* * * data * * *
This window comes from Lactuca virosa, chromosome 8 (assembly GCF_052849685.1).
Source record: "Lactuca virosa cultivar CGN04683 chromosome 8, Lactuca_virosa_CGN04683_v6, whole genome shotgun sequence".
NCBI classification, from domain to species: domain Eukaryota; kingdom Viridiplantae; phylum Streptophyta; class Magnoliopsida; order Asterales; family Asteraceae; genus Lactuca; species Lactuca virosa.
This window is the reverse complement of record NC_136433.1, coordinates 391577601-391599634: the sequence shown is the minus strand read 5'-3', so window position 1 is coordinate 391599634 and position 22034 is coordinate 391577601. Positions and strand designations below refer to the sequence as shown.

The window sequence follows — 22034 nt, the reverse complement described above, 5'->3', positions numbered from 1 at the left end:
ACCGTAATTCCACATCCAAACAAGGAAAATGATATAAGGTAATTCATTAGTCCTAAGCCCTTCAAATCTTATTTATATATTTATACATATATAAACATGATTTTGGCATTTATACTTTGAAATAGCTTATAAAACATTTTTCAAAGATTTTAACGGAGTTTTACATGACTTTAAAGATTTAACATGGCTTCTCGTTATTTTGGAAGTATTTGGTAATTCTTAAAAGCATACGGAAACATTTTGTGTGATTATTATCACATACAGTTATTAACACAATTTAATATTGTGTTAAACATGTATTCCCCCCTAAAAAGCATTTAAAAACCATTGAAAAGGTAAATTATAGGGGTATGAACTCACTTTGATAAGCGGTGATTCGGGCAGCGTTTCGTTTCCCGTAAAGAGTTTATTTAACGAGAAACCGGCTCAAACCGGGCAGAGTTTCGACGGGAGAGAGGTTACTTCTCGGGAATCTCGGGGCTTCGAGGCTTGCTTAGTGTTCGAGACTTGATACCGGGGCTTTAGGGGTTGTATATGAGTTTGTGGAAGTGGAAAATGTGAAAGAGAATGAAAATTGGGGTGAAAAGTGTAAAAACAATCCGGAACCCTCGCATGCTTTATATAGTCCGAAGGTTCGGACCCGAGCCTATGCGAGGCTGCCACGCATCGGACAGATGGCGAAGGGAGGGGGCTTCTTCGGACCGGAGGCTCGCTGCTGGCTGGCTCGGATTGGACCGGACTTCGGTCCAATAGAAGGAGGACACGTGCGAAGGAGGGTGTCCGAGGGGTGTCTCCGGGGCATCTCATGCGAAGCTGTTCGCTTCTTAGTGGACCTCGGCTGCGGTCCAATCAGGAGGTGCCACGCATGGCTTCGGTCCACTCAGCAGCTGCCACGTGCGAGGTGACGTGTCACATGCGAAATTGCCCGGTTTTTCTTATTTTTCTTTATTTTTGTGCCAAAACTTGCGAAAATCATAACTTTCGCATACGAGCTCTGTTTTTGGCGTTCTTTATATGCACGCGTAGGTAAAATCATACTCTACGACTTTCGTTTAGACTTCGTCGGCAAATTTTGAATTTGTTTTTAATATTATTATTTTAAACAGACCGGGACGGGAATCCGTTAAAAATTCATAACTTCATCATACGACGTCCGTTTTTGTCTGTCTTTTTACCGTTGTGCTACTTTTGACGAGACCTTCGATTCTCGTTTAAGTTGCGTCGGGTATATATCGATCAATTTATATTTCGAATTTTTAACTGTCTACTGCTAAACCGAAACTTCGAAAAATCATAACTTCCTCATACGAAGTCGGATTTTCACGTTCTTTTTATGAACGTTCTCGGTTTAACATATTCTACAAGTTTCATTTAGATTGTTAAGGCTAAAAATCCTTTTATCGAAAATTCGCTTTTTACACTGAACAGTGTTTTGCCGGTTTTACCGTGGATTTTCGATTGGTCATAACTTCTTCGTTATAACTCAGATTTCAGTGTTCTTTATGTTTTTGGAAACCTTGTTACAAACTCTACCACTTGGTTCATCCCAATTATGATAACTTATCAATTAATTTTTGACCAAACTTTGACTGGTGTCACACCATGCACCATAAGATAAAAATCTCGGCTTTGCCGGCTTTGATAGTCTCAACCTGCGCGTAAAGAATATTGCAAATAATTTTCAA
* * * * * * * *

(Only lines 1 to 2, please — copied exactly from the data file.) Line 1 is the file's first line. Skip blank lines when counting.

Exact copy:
This window comes from Lactuca virosa, chromosome 8 (assembly GCF_052849685.1).
Source record: "Lactuca virosa cultivar CGN04683 chromosome 8, Lactuca_virosa_CGN04683_v6, whole genome shotgun sequence".